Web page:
Many of my colleagues from Panama and all over America attended this great event... it was nice to see some old friends again and to listen my professors, textbooks' authors and worldwide authorities in the matter at their lectures.  Certainly, my major highlight was to meet a personal hero... a person who changed the world's gastroenterology for ever by establishing the relationship of the germ Helibacter pylori and the peptic ulcer disease (and winning a Nobel Prize by the way): Barry J. Marshall.  Hearing the story of how he did that (with co-author J. Robin Warren) was sublime! C'mon, that's the story I tell each semester to my young Medicine students... but charismatically told by the protagonist himself!
Barry J. Marshall
From Marshall B. Helicobacter connections. ChemMedChem 2006; 1: 783-802
OK, saying "to meet" is not exactly accurate... once he finished his lecture, most of the audience gathered around him to speak with him and get some photos; it was crowded!  However, I ran across him the night before at the welcome cocktail and got a nice photo with a legend. Not only that, I found out that he is a blogger too (check his blog: What I know and what I think I know).  He has not posted for a while, but to have something in common with a Nobel Prize winner is something special.... just another reason to keep blogging!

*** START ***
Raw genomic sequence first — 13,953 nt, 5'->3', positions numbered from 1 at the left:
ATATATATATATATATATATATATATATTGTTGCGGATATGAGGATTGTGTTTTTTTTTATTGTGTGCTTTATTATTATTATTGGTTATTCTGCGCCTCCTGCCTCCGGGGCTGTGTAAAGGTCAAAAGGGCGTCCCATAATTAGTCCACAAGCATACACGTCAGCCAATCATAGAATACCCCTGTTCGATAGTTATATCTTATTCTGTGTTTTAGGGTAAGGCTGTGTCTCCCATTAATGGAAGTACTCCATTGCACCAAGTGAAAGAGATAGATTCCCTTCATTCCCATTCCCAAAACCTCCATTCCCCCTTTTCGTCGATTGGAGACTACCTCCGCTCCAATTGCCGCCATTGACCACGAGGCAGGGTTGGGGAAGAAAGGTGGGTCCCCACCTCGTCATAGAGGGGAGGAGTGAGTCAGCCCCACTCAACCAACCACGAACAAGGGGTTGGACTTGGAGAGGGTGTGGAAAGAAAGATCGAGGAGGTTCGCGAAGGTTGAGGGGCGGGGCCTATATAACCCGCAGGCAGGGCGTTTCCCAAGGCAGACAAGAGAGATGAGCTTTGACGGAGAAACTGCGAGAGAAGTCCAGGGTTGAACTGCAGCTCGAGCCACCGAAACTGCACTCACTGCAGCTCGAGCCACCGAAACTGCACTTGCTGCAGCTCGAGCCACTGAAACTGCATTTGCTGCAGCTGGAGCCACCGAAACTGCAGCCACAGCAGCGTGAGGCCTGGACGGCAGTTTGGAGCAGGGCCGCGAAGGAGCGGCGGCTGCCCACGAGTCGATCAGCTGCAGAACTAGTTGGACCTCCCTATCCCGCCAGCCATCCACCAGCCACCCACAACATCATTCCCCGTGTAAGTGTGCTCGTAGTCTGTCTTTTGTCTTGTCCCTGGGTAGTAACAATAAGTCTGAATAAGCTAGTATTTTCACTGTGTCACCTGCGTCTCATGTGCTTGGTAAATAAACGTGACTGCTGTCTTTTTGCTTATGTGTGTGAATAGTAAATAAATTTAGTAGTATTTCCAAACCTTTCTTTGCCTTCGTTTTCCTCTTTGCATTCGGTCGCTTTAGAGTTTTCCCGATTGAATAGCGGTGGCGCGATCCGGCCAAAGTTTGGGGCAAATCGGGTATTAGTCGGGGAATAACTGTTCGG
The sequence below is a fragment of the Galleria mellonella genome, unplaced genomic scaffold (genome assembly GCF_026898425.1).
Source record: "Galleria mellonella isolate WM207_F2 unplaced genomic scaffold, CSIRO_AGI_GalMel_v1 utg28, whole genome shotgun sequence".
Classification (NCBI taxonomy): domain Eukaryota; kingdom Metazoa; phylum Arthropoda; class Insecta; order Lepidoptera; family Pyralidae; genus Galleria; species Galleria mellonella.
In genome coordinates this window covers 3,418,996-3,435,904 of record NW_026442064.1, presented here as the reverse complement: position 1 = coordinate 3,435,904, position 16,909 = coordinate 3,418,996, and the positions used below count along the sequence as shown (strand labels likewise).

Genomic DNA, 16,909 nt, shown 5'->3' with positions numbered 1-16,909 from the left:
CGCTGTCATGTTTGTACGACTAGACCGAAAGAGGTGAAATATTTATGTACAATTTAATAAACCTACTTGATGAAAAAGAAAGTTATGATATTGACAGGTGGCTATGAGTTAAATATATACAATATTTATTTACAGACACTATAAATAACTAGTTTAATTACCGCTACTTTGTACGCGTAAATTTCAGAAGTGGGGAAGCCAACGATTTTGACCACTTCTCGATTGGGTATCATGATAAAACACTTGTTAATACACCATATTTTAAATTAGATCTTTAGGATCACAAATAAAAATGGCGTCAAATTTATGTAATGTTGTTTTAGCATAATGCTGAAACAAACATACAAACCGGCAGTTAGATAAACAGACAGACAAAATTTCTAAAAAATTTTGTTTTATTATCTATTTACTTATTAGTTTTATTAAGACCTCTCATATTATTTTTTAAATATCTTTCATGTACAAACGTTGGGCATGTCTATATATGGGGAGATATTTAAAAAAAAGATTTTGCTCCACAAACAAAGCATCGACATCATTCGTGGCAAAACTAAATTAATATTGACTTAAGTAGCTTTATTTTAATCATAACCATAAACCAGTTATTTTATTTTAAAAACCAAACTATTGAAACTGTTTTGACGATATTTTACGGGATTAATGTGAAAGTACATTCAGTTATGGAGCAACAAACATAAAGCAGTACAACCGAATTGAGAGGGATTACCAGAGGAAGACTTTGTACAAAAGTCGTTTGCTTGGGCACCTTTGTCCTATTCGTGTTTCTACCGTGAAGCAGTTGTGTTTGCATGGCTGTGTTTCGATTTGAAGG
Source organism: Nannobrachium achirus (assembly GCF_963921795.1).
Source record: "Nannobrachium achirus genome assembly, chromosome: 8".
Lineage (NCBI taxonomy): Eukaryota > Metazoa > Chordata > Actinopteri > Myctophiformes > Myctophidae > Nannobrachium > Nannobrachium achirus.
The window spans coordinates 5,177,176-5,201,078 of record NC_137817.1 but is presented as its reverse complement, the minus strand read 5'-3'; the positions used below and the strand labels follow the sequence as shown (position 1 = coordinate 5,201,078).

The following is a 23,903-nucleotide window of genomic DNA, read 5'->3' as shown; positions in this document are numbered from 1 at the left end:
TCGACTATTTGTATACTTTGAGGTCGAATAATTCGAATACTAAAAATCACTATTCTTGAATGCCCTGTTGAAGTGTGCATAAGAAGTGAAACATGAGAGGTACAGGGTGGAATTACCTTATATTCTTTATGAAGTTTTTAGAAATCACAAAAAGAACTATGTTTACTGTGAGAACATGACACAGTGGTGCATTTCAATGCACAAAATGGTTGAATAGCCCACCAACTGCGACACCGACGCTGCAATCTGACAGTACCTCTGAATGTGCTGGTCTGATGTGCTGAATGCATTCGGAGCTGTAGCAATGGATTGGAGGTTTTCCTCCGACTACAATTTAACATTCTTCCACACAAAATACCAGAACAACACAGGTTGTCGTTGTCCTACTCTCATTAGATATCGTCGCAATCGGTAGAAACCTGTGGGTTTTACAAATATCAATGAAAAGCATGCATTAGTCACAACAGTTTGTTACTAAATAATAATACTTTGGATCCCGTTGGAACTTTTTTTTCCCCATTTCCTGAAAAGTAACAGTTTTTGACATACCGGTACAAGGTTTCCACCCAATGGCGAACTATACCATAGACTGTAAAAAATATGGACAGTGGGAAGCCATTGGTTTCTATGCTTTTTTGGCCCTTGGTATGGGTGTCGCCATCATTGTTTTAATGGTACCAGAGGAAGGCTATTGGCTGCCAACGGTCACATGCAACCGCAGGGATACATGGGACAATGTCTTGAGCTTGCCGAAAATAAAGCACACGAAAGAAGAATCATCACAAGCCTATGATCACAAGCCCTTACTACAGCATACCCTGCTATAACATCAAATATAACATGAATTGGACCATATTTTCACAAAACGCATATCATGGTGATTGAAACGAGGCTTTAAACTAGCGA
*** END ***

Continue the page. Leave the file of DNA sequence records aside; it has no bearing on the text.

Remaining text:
Friday, October 7, 2016

Off shore western Azuero: birds and mammals

It was 5:00 am last October 1st, 2016.  In spite of a not-so-favorable weather forecast, a group of intrepid birders, including George Angehr, Howard Laidlaw, Joris Deruwe, Miguel Siu and your blogger host were standing in the dark while Kees Groennedijk was taking care of the last details for our first pelagic trip of the year.  We were at the dock in Reina beach close to the town of Mariato in western Azuero Peninsula (Veraguas province).  A little "panga" took us along the Negro river and, eventually, to the fishing boat anchored off shore due to tide issues.
Part of the group at the dock in Negro river
Our pelagic trip started in the dark.  It was not after passing the 6:00 am mark that we started to watch some birds... the first one was the silhouette of a Magnificent Frigatebird.  We took the same route we did last year, navigating parallel to the western coast of the Azuero Peninsula to Punta Naranjo (the southwest corner of the peninsula), then off few miles to deep waters along the Continental Shelf break, moving to the west while chumming and then going back to Reina beach more or less in an straight line.
Punta Naranjo
Still within the Continental Shelf, our first highlight was an immature Red-billed Tropicbird that decided to swim quite close to the boat, allowing some shoots before taking off again.  The species seems to be regular in those waters according to Kees, but it was the first time I see it in the Pacific Ocean.  Eventually, we saw three to four different individuals, all of them immatures and within the Continental Shelf.
Immature Red-billed Tropicbird